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High Ankle Sprain

What is a high ankle sprain?

A high ankle sprain is also known as a syndesmotic sprain is a unique injury that differs greatly from a traditional “low” ankle sprain. This injury specifically involves the ligaments that connect the fibula to the tibia, and those ligaments are also known as syndesmosis. The difference between a high ankle sprain and low ankle sprain is not just the location, but is also the mechanism of injury.

How does the high ankle sprain occur?

High ankle sprains are very common in sports such as downhill skiing, rugby, soccer, football, and basketball. When the leg is loaded the tibia, and fibula experience forces that cause them to be pushed apart. The ligaments that form the syndesmosis bind the tibia/fibula together, and help absorb some force. When a high ankle sprain occurs, it is usually caused by forceful or extreme external rotation paired with dorsiflexion. Examples of how this occurs would be an impact to the outside of the knee while the athlete’s foot is planted causing an extreme external rotation due to the rotating mass of the torso in response to the blow. Some common risk factors for high ankle sprains are participation in collision sports, a flat foot, history of injury to the foot/ankle, history of ankle instability, and wearing rigid footwear(boots like in skiing/hockey).

What ligaments and structures are involved in a high ankle sprain?

There are several ligaments involved in a High Ankle Spain that can be stretched, partially torn, or completely torn. The interosseous membrane rests between the tibia, and fibula, which allows it to provide stabilization to those two bones. In addition, the anterior inferior tibiofibular ligament, superficial posterior inferior tibiofibular ligament, transverse tibiofibular ligament, and inferior transverse ligaments are all at risk of injury. Beyond ligamentous damage, there is risk of fractures of either malleolus, or spiral fracture of the fibula. Seeing a qualified health provider is key to identifying the severity and anatomical involvement of a high ankle sprain. These differences can impact the intervention needs, rehabilitation needs, and recovery time.

What are high ankle sprain symptoms?

Individuals who have a high ankle sprain often have far less swelling than a lateral or low ankle sprain. This can cause some individuals to not understand the significance of their injury initially. Bruising, if there even is any, often takes several days to become visible. A lost of a portion of the patient’s plantarflexion, and an inability to bear weight. Patients will also notice they are unable to walk on their toes, and struggle climbing stairs.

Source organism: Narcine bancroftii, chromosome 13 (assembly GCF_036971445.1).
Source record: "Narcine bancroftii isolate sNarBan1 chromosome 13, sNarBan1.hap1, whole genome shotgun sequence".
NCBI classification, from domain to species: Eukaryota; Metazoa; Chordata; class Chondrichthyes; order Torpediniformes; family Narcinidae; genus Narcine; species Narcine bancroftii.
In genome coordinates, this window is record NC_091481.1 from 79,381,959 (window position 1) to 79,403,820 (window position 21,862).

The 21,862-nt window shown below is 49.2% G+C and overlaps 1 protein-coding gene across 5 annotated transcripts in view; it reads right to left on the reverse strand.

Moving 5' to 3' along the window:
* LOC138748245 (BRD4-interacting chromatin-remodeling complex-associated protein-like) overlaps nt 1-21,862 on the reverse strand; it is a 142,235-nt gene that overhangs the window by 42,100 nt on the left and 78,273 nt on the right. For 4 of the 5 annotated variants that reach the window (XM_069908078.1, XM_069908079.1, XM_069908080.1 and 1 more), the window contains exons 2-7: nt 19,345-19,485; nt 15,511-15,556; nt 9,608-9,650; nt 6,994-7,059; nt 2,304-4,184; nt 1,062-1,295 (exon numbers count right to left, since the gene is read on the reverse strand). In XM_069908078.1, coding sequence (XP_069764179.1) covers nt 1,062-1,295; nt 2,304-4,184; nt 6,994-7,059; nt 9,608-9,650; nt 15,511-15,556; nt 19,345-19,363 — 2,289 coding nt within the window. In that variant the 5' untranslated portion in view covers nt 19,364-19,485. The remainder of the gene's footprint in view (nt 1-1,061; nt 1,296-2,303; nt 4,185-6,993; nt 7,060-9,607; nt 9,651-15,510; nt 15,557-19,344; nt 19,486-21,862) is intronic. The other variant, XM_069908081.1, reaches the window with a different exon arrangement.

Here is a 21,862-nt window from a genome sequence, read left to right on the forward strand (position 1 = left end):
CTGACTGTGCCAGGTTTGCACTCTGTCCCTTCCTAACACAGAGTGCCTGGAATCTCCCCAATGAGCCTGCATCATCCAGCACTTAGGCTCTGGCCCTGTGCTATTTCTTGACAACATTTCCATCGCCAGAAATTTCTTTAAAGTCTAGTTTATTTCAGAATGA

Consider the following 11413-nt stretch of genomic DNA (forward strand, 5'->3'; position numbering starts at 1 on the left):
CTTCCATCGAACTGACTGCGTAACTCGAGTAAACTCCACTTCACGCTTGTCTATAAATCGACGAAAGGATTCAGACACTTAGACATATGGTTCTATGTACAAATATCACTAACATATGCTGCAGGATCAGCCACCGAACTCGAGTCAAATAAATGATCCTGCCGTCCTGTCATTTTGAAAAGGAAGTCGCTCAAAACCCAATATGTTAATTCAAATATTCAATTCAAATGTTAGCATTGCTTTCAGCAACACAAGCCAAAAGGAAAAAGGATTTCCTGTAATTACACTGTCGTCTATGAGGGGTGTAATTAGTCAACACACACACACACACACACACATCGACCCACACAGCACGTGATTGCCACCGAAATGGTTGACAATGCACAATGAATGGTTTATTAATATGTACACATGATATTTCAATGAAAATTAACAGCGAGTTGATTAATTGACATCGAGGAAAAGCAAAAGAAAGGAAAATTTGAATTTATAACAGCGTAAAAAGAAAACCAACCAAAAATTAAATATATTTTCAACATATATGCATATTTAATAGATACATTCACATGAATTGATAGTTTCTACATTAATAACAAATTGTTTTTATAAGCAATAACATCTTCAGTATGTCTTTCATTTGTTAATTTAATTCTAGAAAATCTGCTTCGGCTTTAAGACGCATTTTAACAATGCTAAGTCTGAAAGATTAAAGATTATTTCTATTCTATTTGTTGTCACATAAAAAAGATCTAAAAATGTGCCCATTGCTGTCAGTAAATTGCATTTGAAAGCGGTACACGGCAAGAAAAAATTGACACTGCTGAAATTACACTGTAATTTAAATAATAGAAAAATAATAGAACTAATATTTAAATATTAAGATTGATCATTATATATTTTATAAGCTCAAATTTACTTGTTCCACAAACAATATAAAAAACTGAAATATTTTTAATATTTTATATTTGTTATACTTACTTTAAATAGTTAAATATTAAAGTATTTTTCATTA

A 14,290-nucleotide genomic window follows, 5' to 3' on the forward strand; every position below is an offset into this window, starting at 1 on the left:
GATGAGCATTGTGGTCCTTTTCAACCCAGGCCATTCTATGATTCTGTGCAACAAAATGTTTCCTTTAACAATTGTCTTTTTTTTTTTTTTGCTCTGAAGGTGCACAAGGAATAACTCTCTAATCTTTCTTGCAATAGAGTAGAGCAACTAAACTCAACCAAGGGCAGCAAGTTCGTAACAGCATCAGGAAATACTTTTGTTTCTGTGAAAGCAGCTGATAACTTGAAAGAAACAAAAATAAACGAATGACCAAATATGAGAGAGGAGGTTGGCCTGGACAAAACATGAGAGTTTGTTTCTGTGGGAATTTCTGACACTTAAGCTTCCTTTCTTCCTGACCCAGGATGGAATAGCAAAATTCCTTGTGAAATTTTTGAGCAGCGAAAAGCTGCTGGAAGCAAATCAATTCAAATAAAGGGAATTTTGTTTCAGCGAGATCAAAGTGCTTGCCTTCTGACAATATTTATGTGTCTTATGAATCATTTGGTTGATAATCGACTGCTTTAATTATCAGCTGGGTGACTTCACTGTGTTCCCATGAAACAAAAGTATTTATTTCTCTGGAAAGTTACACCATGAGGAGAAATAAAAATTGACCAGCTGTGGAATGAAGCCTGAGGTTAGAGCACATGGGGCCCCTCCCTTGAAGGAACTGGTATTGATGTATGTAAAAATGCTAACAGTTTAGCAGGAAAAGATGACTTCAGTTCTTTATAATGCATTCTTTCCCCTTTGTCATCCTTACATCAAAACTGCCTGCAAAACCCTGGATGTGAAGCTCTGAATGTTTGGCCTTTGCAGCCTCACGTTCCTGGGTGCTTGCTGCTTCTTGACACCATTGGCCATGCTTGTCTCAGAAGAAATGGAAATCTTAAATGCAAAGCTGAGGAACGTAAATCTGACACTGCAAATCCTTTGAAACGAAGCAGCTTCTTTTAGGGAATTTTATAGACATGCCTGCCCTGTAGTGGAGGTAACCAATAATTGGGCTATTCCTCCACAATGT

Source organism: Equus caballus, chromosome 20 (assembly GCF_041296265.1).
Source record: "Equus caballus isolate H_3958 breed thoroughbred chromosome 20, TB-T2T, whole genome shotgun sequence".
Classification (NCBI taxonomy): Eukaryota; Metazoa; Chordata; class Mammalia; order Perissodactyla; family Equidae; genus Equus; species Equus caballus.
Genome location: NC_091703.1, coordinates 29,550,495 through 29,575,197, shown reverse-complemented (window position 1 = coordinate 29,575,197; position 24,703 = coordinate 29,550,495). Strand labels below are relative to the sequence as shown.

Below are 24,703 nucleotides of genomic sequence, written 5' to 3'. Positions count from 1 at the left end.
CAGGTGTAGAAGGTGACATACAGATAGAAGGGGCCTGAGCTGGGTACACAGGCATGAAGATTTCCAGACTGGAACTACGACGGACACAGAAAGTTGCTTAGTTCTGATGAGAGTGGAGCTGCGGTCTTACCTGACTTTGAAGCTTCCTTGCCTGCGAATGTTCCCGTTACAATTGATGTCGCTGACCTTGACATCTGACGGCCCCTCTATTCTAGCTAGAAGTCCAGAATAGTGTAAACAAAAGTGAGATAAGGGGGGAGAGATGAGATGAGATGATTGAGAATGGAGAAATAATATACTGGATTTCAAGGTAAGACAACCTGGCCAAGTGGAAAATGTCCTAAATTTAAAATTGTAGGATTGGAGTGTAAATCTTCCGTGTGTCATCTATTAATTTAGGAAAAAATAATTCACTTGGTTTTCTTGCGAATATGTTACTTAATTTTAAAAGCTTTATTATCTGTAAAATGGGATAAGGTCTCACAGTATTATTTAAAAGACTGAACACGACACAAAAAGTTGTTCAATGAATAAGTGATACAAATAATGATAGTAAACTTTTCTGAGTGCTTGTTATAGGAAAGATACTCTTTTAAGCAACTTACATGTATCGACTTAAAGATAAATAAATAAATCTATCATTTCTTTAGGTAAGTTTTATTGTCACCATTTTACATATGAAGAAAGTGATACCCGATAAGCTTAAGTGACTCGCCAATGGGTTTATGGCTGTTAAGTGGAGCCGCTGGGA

How are high ankle sprains diagnosed?

The first step to successful management of a high ankle sprain is accurate diagnosis of the ankle sprain. This is done through identification of the mechanism of injury, physical examination, and possibly imaging. During the physical examination the provider will perform several tests to assess for the tension or pain in the ligaments that could be involved. They will also palpate specific structures that could have implications on clinical presentation. If imaging is required a radiograph will be used to rule out other pathologies, and an MRI is often utilized to assess for the high ankle sprain. Often the imaging is not required due to the specificity, and sensitivity of the tests used during the physical examination.

How are high ankle sprains treated?

Treatment will again vary depending on the involved structures, severity of the injury, and the individual themselves. Additionally, some high ankle sprains can require surgical intervention if severe enough, but most do not. However, the general flow of non-operative rehabilitation can be plotted out in phases of recovery. This is based on standard tissue healing times and the grade of injury. Phase 1 would be best described as a protection/immobilization phase. The goals of this phase is to avoid excessive forces places on the damaged tissue and often involves reduced weight bearing, bracing, heel splints, and P.O.L.I.C.E. Early open chain exercise is key to retaining mobility throughout the early phase of rehabilitation. Training the joints and tissue above the injured ankle is also beneficial. The second phase would be focused around increasing the loading of the ankle, and re-establishing neuromuscular control. This phase often has an increasing amount of close chain strength exercises, and appropriate balance tasks through graded exposure. The final phase is often a focused on plyometric, impact, running, cutting, and return to sport transitionary exercises. The rate at which someone progresses through these exercises is entirely dependent on the level of tissue involvement. A ballpark estimate is that individuals with grade 1 injuries will return to sports within 6-8 weeks, but someone with a grade 3 injury can take 10-14 weeks.

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